installs any rules required to handle the traffic

     2. If the router is not aware of the rules, it SHOULD seek the policy
        rules from the domain policy server


6. IANA Considerations

   The format of CAP object requires a class number (C-Num) in RSVP
   message. Moreover, the capabilities defined through the CAP object
   will be defined in other RFCs and their values will be assigned
   through IANA.


7. References

   [INTDIFF], Bernet, Y., Yavatkar, R., Ford, P., Baker, F., Zhang, L.,
   Speer, M., Braden, R., Davie, B., Wroclawski, J., "Integrated Services
   Operation over Diffserv Networks", RFC 2998, November 2000

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   [RSVP] Braden, R. ed., "Resource ReSerVation Protocol (RSVP) -
   Functional Specification.", IETF RFC 2205, Sep. 1997.

   [RFC-2119] S. Bradner, "keywords for use in RFCs to Indicate Requirement
   Levels", RFC 2119 (BCP), IETF, March 1997.


8. Acknowledgments

   Thanks to Yoram Bernet and other ISSLL WG members for providing useful
   comments to make this one happen. Special thanks to Bill Gage for
   reviewing this draft


9. Author's Address

   Syed, Hamid
   Nortel Networks
   100 - Constellation Crescent,
   Nepean, ON K2G 6J8
   Phone: (613) 763-6553
   Email: hmsyed@nortelnetworks.com


10. Full Copyright Statement

   "Copyright (C) The Internet Society (date). All Rights Reserved.
   This document and translations of it may be copied and furnished to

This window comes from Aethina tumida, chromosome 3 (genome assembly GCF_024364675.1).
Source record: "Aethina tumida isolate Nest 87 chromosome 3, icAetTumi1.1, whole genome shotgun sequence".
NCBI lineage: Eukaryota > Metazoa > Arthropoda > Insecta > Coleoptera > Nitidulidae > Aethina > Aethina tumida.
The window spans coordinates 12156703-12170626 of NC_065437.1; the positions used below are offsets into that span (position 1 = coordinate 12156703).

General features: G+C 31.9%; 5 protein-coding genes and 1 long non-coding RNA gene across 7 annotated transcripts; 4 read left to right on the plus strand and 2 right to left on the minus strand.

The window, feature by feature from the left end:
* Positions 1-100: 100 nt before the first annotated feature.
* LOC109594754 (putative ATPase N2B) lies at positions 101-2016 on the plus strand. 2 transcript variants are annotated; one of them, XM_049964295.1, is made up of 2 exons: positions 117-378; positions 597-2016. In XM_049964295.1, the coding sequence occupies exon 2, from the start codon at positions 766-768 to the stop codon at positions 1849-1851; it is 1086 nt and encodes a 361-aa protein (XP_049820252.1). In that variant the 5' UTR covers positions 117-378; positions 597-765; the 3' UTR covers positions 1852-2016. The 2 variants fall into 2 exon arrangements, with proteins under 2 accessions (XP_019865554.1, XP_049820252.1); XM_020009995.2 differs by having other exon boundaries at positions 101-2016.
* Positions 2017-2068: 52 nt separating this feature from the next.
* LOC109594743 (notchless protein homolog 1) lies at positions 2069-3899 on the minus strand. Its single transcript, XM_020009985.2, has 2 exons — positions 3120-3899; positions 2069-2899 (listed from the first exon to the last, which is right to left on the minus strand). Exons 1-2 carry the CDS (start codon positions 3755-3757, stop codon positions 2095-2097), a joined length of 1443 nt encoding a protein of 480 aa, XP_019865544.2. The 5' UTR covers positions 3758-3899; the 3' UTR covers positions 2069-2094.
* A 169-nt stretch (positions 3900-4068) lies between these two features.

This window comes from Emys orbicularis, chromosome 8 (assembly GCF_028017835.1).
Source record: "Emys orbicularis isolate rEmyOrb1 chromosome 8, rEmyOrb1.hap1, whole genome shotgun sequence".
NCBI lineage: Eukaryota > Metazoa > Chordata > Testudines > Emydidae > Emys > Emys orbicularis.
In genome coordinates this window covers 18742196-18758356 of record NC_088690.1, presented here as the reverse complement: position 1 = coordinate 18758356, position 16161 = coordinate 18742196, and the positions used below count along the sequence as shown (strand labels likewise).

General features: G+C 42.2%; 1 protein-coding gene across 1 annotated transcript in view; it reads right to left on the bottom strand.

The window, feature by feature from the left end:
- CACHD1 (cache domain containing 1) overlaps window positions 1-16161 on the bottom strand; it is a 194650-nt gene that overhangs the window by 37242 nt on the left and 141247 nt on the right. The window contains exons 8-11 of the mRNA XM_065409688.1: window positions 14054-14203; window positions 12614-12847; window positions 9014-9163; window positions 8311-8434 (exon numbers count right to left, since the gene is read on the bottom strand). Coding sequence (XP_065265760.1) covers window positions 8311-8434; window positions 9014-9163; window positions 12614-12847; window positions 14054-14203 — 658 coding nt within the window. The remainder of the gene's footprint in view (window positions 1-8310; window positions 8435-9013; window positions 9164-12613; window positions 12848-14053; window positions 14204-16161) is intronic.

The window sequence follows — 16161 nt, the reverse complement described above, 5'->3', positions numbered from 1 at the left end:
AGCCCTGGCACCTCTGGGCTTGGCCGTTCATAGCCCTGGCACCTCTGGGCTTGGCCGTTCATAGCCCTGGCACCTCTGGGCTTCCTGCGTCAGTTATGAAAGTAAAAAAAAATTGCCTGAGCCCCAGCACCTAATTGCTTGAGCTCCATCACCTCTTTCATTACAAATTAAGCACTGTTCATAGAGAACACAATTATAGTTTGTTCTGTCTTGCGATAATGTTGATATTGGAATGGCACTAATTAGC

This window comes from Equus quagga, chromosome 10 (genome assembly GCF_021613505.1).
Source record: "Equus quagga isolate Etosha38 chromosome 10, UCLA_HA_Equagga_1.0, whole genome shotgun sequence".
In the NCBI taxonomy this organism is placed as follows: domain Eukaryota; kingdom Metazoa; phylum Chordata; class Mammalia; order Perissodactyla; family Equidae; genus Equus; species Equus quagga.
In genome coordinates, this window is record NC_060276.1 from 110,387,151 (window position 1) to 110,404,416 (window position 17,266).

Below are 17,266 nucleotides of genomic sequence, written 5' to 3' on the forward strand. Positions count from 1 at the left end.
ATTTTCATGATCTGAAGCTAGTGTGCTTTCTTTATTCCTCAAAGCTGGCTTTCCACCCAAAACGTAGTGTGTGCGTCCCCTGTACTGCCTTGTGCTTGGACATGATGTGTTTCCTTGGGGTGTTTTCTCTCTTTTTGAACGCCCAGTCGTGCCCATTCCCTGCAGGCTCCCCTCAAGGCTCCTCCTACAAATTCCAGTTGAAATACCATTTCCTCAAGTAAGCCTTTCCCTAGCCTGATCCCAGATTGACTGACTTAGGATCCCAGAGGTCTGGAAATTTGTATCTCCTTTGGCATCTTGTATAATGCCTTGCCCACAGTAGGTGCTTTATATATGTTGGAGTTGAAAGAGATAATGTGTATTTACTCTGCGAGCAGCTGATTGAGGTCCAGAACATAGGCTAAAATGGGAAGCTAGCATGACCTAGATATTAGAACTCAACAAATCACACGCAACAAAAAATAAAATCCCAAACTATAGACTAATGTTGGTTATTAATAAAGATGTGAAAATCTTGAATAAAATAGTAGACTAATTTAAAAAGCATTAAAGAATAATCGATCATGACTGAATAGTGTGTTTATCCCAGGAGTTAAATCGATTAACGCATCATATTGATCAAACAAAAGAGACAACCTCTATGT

others, and derivative works that comment on or otherwise explain it
   or assist in its implementation may be prepared, copied, published
   and distributed, in whole or in part, without restriction of any
   kind, provided that the above copyright notice and this paragraph
   are included on all such copies and derivative works. However, this
   document itself may not be modified in any way, such as by removing
   the copyright notice or references to the Internet Society or other
   Internet organisations, except as needed for the purpose of
   developing Internet standards in which case the procedures for
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   followed, or as required to translate it into languages other than
   English.

   The limited permissions granted above are perpetual and will not be
   revoked by the Internet Society or its successors or assigns.

   This document and the information contained herein is provided on an
   "AS IS" basis and THE INTERNET SOCIETY AND THE INTERNET ENGINEERING
   TASK FORCE DISCLAIMS ALL WARRANTIES, EXPRESS OR IMPLIED, INCLUDING BUT
   NOT LIMITED TO ANY WARRANTY THAT THE USE OF THE INFORMATION HEREIN
   WILL NOT INFRINGE ANY RIGHTS OR ANY IMPLIED WARRANTIES OF
   MERCHANTABILITY OR FITNESS FOR A PARTICULAR PURPOSE.